Mr. McNulty: It is currently for the SRA as employer of the British Transport Police, the Management Committee of the Fund, and the corporate pension trustee to agree how to address the deficit. From 1 July 2004 the employer responsibility will be passed to the new British Transport Police Authority. A revaluation of the Fund is to be carried out with effect from 30 June 2004. The results will not be known for some months.

Freight Transport

Mr. Redwood: To ask the Secretary of State for Transport how much tonnage of goods was lifted by (a) road and (b) rail in each year since 1997. [181495]

Dr. Howells: The information is as follows:
Goods lifted by road and rail in Great Britain: 1997 to 2003
Million tonnes

RoadRail 1

(9) Rail figures are for financial years ie 1997–98 etc.
(10) Rail figures from 1999 are not directly comparable with previous data due to a change in methodology.
(11) Provisional.
Department for Transport (road); Strategic Rail Authority (rail).

Rail Service (North-West)

Mr. Hoyle: To ask the Secretary of State for Transport if he will make a statement on the future of (a) freight and (b) passenger trains to Europe from the North West. [180720]

Mr. McNulty: Current arrangements for cross-Channel freight services derive from the contract between Eurotunnel, British Railways Board and SNCF. As required by section 206 of the Transport Act 2000, the Strategic Rail Authority (SRA) is developing a regional Channel Tunnel strategy for passenger and
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freight services. The SRA's proposals will have to take account of the business plan expected to be produced shortly by the Eurotunnel Board.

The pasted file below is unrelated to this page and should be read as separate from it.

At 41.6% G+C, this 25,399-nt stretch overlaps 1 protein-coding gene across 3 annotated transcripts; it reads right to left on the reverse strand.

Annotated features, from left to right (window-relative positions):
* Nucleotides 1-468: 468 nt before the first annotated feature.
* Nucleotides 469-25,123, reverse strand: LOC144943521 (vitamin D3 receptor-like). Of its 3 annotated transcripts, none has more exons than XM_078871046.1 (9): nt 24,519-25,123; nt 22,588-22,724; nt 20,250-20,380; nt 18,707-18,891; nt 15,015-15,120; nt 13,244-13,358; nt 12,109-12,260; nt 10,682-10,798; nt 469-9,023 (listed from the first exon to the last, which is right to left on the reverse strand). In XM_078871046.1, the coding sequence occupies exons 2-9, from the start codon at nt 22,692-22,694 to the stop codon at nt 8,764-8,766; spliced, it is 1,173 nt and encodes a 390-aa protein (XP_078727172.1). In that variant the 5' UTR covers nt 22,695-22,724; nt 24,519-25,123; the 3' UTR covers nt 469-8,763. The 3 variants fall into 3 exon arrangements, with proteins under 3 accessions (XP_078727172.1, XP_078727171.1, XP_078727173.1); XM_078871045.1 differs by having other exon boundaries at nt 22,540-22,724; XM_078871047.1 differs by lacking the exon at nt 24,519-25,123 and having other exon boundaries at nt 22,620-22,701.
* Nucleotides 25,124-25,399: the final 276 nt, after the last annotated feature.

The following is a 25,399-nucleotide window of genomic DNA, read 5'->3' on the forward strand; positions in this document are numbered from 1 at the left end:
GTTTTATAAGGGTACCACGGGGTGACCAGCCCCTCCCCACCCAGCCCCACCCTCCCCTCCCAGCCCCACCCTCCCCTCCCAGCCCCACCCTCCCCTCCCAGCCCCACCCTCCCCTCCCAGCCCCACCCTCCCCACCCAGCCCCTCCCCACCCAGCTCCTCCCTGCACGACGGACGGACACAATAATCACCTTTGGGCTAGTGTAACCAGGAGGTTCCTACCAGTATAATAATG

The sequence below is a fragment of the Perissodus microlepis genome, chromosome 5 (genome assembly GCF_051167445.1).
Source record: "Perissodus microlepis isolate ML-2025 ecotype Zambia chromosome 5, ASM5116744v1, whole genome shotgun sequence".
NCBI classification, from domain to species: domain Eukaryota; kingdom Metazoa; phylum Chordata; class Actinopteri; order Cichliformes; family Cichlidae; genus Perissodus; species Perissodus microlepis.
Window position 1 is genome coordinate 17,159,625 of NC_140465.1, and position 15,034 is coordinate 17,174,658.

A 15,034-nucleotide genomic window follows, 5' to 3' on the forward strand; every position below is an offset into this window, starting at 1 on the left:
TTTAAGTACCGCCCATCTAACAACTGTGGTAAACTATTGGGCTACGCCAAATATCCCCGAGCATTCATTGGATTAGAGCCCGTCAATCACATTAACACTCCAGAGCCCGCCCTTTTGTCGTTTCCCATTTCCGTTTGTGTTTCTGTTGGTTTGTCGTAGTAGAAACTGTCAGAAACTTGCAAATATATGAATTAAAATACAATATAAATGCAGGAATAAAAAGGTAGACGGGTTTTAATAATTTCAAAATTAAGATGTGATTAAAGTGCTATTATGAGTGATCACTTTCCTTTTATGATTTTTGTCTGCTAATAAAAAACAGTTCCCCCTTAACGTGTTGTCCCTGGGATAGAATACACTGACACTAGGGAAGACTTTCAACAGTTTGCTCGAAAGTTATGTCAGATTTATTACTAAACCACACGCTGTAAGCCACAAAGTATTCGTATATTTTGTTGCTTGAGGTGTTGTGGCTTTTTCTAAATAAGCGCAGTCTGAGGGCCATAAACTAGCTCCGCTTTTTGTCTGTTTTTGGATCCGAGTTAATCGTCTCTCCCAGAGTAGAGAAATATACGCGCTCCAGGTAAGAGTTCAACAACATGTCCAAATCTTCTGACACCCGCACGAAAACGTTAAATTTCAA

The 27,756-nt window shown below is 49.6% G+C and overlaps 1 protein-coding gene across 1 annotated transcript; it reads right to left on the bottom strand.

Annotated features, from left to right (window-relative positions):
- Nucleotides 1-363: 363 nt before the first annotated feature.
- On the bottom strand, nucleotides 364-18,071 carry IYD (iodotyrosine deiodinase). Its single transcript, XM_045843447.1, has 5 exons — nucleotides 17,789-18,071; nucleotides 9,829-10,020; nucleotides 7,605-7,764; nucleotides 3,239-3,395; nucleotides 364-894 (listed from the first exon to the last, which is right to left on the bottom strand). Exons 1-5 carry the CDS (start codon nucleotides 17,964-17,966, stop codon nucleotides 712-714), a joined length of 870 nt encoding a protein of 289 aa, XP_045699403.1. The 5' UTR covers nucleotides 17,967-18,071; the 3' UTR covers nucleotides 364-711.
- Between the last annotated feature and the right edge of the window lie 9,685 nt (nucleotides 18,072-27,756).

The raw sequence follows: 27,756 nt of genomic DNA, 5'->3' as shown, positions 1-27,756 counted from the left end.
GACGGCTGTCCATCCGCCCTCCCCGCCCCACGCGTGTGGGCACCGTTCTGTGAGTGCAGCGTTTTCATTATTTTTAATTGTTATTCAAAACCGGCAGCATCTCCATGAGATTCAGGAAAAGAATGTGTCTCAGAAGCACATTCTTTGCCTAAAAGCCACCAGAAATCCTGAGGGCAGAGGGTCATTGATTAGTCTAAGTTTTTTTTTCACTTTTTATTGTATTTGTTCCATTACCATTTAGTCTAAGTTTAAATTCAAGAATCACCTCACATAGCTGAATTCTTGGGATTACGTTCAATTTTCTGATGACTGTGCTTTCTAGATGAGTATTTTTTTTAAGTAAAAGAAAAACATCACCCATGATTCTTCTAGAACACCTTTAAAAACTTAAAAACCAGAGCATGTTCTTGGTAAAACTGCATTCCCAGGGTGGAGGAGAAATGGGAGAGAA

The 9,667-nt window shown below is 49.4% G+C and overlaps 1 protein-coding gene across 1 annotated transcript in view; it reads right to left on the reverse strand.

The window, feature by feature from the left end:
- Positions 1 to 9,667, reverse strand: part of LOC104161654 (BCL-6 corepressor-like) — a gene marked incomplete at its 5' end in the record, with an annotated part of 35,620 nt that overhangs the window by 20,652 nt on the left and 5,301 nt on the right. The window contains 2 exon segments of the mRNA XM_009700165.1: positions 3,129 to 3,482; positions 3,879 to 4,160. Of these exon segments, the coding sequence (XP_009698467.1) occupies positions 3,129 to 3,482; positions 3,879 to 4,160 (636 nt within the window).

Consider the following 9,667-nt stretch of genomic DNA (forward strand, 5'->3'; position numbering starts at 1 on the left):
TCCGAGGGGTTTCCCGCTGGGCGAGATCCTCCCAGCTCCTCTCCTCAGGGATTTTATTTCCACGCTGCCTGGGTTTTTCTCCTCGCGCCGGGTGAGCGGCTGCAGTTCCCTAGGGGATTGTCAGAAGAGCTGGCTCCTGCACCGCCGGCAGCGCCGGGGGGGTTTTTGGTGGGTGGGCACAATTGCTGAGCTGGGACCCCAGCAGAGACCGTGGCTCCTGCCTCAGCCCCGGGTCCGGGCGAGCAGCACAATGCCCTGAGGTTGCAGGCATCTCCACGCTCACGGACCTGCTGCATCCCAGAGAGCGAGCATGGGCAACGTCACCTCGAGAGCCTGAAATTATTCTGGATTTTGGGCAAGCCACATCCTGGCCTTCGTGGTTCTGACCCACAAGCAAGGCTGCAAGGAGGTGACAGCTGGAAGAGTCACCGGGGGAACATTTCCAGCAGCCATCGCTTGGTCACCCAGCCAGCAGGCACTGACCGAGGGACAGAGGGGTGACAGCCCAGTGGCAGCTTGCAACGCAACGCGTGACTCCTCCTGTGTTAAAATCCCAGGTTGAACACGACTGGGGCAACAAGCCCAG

Road Safety

Mr. Jenkins: To ask the Secretary of State for Transport how many (a) deaths and (b) serious injuries there were on the roads of Tamworth constituency in each of the last 10 years. [179961]

Mr. Jamieson: The information currently available relates to local authorities. The following table shows the number of deaths and serious injuries there were on the roads of the Tamworth local authority for the last 10 years for which data are available. Estimates on the basis of parliamentary constituencies will be prepared in the summer. I shall write to the hon. Member when figures are available and place a copy of my letter in the Libraries of the House.
Road deaths and serious injuries in Tamworth local authority 1993–2002

KilledSerious injuries

Mr. Jim Cunningham: To ask the Secretary of State for Transport what steps his Department is taking towards meeting the goals of (a) a 40 per cent. reduction in the number of people killed or seriously injured in road accidents and (b) a 50 per cent. reduction in children killed or seriously injured in road accidents by 2010. [180303]

Mr. Jamieson: Our road safety strategy—"Tomorrow's roads—safer for everyone"—published in March 2000, set out the framework for delivering further improvements in road safety over the decade to 2010. It contains more than 150 measures across 10 themes with a key focus on better education, better engineering and better enforcement.

A number of these measures have already been, or are being, implemented with the active involvement of many stakeholders across Britain both within and outside Government. "Road Casualties Great Britain 2003: Main Results" published on 24 June 2004 shows that total deaths or serious injuries in 2003 were 22 per cent. below the 1994–98 baseline average; over half way towards our 40 per cent. target by 2010. Child deaths or serious injuries were down 40 per cent.; over three-quarters of the way towards our 50 per cent. target by 2010.

The strategy included a commitment to formally review progress every three years. The first review published in April 2004 concluded that we are on track to deliver the challenging casualty reduction targets, while highlighting some areas requiring continuing
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attention. These areas are being given special focus as we continue to develop the strategy as new ideas and technology emerge.